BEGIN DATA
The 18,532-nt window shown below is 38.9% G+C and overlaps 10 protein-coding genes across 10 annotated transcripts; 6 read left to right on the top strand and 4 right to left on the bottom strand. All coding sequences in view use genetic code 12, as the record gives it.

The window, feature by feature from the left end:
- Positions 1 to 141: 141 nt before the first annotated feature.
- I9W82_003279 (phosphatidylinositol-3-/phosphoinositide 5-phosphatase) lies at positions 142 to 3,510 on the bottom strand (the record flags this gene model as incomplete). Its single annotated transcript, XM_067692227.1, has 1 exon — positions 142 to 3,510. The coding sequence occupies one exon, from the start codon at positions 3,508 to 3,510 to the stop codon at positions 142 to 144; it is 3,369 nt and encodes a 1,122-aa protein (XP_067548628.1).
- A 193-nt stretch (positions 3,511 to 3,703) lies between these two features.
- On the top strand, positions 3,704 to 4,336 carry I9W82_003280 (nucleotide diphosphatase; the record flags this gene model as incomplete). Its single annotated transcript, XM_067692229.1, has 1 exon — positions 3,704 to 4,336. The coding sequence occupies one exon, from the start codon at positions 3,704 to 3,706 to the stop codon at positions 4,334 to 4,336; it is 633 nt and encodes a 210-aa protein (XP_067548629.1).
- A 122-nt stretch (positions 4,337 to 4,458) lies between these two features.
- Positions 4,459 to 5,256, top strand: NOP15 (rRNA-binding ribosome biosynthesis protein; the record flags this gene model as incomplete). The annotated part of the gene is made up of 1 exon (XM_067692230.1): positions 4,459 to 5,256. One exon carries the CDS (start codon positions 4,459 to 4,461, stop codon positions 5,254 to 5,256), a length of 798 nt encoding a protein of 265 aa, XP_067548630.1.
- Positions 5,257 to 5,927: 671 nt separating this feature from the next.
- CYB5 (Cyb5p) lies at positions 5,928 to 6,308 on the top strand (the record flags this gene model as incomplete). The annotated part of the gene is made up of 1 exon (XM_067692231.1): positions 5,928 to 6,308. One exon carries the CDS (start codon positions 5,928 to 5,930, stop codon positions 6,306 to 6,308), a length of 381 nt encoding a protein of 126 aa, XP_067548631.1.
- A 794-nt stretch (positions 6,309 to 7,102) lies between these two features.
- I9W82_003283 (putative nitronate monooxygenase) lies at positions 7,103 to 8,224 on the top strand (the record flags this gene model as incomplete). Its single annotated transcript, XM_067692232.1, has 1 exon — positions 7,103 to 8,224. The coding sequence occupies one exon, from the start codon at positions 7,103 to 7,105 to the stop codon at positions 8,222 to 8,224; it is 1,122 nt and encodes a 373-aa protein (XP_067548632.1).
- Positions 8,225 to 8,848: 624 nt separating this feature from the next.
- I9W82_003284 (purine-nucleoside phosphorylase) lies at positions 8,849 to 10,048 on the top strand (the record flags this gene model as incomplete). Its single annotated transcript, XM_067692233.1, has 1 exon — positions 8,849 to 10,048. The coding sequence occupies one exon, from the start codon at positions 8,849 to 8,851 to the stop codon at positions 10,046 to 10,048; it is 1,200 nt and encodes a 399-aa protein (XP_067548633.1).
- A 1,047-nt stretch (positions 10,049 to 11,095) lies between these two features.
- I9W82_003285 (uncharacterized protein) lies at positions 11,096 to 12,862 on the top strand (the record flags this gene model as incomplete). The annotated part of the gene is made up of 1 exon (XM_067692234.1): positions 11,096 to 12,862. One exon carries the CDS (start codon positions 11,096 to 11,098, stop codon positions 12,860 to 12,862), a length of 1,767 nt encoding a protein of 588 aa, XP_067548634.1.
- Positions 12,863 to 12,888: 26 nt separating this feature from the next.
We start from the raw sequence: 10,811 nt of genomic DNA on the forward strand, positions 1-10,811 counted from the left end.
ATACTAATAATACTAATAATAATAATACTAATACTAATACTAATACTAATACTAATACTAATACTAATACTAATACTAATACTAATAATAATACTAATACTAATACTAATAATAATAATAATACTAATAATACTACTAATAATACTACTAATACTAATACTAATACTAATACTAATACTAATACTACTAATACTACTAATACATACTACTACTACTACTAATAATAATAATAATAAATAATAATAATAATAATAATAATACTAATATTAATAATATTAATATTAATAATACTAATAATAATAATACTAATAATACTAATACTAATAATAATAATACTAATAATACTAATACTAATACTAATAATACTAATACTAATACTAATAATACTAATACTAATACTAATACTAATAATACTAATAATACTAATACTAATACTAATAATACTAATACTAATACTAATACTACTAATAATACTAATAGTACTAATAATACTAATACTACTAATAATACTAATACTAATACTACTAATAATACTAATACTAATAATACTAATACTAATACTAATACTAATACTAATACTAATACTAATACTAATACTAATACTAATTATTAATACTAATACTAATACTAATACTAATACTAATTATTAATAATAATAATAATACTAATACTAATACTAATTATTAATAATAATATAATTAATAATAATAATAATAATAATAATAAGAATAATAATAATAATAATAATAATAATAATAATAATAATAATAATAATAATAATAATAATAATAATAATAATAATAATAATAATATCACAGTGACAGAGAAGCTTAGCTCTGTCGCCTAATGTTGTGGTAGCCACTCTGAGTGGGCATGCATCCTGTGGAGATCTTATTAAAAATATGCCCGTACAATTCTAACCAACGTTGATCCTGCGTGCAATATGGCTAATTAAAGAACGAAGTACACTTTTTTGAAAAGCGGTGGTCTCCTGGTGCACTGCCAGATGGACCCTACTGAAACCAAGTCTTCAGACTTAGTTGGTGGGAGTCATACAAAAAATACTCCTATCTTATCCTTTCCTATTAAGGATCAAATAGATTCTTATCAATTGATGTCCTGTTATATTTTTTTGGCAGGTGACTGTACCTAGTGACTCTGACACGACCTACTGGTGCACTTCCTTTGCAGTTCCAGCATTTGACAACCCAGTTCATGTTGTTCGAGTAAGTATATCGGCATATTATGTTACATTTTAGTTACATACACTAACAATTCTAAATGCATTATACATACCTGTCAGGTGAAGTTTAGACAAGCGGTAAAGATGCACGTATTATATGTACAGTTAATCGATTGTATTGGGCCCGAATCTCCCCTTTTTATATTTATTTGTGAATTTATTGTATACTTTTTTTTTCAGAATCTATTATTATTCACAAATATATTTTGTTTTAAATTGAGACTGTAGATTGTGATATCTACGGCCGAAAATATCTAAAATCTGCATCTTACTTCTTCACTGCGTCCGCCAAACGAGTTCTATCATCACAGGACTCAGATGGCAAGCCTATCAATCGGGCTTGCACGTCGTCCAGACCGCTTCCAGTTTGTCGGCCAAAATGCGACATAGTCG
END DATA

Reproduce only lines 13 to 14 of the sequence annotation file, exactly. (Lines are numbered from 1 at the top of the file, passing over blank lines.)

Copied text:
- Positions 8,225 to 8,848: 624 nt separating this feature from the next.
- I9W82_003284 (purine-nucleoside phosphorylase) lies at positions 8,849 to 10,048 on the top strand (the record flags this gene model as incomplete). Its single annotated transcript, XM_067692233.1, has 1 exon — positions 8,849 to 10,048. The coding sequence occupies one exon, from the start codon at positions 8,849 to 8,851 to the stop codon at positions 10,046 to 10,048; it is 1,200 nt and encodes a 399-aa protein (XP_067548633.1).